- If you’re an existing customer, the Punjab National Bank pays 2.35% AER on balances between £1,000 and £15,240, fixed over four years. Alternatively, you can lock in for three years at 2.3%. You’ll have to be an existing customer and accounts have to be opened in branch. You can transfer in money, but you’ll need to be wary of the upper limit.
- Principality’s 3 Year Fixed Rate Cash Isa pays 2.2% AER on balances between £500 and £2,000,000. There’s no early withdrawals, but you can close the account if you forfeit 270 day’s interest. It’s available online and in-branch.
- Coventry Building Society’s Fixed Rate Issue (maturity date 30.11.17) pays 2.05% AER on balances over a pound. You can’t withdraw money early, but you can close the account if you forfeit 120 days’ interest. It’s available online, in branch, by phone and by post.
- AA Savings 2 Year Fixed Rate Isa (Issue 2) pays 2.01% AER on balances over £500 You’ll have to close the account and forfeit 6 months’ interest to access your money early. . It’s online only and you can transfer other Isa savings into the account.
- Shawbrook Bank’s 9th Issue 2 Year Fixed Rate Cash Isa pays 2% AER on balances between £5,000 and £250,000. Inbound transfers are permitted, and it’s online only. You’ll forfeit 180 days’ interest to close the account early.
ONE YEAR/18 MONTHS
- Shawbrook Bank’s 1 Year Fixed Rate Cash Isa Bond (Issue 11) pays 1.95% AER on balances between £5,000 and £250,000. Transfers are accepted, but must be requested with the initial application. The account must be opened online.
- AA savings 1 Year Fixed Rate Isa (Issue 2) pays 1.76% AER, fixed for 12 months. The minimum balance is £500 and there’s no limit on the amount you can transfer in.
- Tesco Bank’s Fixed Rate Isa is one of a few that pays 1.75% AER. We rank it highest as there’s no upper balance and it accepts transfers. It’s available online and over the phone.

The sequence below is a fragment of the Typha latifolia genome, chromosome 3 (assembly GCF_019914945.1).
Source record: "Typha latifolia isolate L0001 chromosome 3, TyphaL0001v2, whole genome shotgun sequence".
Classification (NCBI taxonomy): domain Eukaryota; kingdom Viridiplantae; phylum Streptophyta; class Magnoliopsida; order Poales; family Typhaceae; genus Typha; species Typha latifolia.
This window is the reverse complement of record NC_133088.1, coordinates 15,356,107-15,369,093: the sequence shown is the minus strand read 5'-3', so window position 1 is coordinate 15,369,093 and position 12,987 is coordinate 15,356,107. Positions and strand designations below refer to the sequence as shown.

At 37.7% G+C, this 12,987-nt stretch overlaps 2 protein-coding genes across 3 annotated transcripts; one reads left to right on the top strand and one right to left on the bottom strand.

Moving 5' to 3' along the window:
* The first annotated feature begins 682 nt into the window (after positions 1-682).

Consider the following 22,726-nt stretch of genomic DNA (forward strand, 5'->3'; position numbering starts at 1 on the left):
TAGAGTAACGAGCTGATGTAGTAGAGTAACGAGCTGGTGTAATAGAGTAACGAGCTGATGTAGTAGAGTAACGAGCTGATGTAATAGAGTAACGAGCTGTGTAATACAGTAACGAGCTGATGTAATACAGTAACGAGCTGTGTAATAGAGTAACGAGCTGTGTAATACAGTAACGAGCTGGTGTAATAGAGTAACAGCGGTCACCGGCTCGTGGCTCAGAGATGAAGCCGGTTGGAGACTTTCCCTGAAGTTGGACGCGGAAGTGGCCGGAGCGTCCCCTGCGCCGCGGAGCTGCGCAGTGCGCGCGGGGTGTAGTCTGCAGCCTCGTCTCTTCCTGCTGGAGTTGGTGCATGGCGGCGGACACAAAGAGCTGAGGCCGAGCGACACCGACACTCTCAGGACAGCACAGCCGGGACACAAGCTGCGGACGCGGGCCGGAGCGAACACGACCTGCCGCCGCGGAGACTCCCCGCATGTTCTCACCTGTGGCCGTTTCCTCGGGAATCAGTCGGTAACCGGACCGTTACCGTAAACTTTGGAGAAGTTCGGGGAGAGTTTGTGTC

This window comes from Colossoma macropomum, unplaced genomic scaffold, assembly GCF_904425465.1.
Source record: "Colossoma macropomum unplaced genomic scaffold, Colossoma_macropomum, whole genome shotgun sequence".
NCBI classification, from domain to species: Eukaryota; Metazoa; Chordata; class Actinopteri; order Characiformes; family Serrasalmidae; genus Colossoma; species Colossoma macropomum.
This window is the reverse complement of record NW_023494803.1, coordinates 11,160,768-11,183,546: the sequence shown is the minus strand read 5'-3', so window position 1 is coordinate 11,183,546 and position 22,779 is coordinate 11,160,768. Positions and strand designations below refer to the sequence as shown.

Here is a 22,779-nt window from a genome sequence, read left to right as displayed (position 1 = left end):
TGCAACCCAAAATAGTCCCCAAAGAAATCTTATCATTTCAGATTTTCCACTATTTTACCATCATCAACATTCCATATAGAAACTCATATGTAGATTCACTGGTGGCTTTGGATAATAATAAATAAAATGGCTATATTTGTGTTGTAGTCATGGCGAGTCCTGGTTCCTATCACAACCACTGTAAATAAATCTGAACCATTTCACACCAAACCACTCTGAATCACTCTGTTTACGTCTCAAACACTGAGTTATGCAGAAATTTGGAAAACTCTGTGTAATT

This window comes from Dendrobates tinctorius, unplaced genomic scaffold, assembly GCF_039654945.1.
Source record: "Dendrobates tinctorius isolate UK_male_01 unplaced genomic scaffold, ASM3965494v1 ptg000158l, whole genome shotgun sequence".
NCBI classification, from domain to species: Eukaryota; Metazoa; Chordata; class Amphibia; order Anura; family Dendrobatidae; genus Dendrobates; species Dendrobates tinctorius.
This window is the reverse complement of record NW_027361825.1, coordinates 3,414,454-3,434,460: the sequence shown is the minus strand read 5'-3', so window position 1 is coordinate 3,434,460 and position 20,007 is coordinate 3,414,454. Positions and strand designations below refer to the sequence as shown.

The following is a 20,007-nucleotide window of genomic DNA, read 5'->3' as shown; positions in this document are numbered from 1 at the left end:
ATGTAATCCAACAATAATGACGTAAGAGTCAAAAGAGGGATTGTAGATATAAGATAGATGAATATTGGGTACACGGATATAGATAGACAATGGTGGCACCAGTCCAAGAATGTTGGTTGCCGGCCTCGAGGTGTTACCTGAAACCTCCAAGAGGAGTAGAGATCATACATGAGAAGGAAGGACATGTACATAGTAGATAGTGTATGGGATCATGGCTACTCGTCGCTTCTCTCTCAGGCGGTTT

There are limits to how much you can invest in any tax year. For 2011/12, the limit is £10,680. Of that, the maximum you can invest in cash is £5,340 and the balance of £5,340 can be invested in shares (individual company shares or investment funds). If you don’t take the cash ISA allowance, you can invest up to £10,680 into a stocks and shares ISA.
Invidivual Savings Accounts were introduced on 6 April 1999 to replace personal equity plans (PEPs) and tax-exempt special savings accounts (TESSAs) with one plan that covered both stockmarket and savings products, the returns from which are tax-exempt. The ISA is not in itself an investment product. Rather, it’s a tax-free “wrapper” in which you place investments and savings up to a specified annual allowance where the returns (capital growth, dividends, interest) are tax-exempt (you don’t have to declare ISAs and their contents on your tax return). However, any dividends are taxed within the investment, and that can’t be reclaimed.
This is a mutual organisation owned by its members and not by shareholders. These societies offer a range of financial services but have historically concentrated on taking deposits from savers and lending the money to borrowers as mortgages, hence the name. In the mid-1990s many societies “demutualised” and became banks. One academic study (Heffernan, 2003) found demutualised societies’ pricing on deposits and mortgages was more favourable to shareholders than to customers, with the remaining mutual building societies offering consistently better rates. In 1900, there were 2,286 building societies in the UK; in 2011, there are just 51.
Where APR is the rate charged for money borrowed, Annual equivalent rate is how interest is calculated on money saved. The AER takes into account the frequency the product pays interest and how that interest compounds. So, if two savings products pay the same rate of interest but one pays interest more frequently, that account compounds the interest more frequently and will have a higher AER.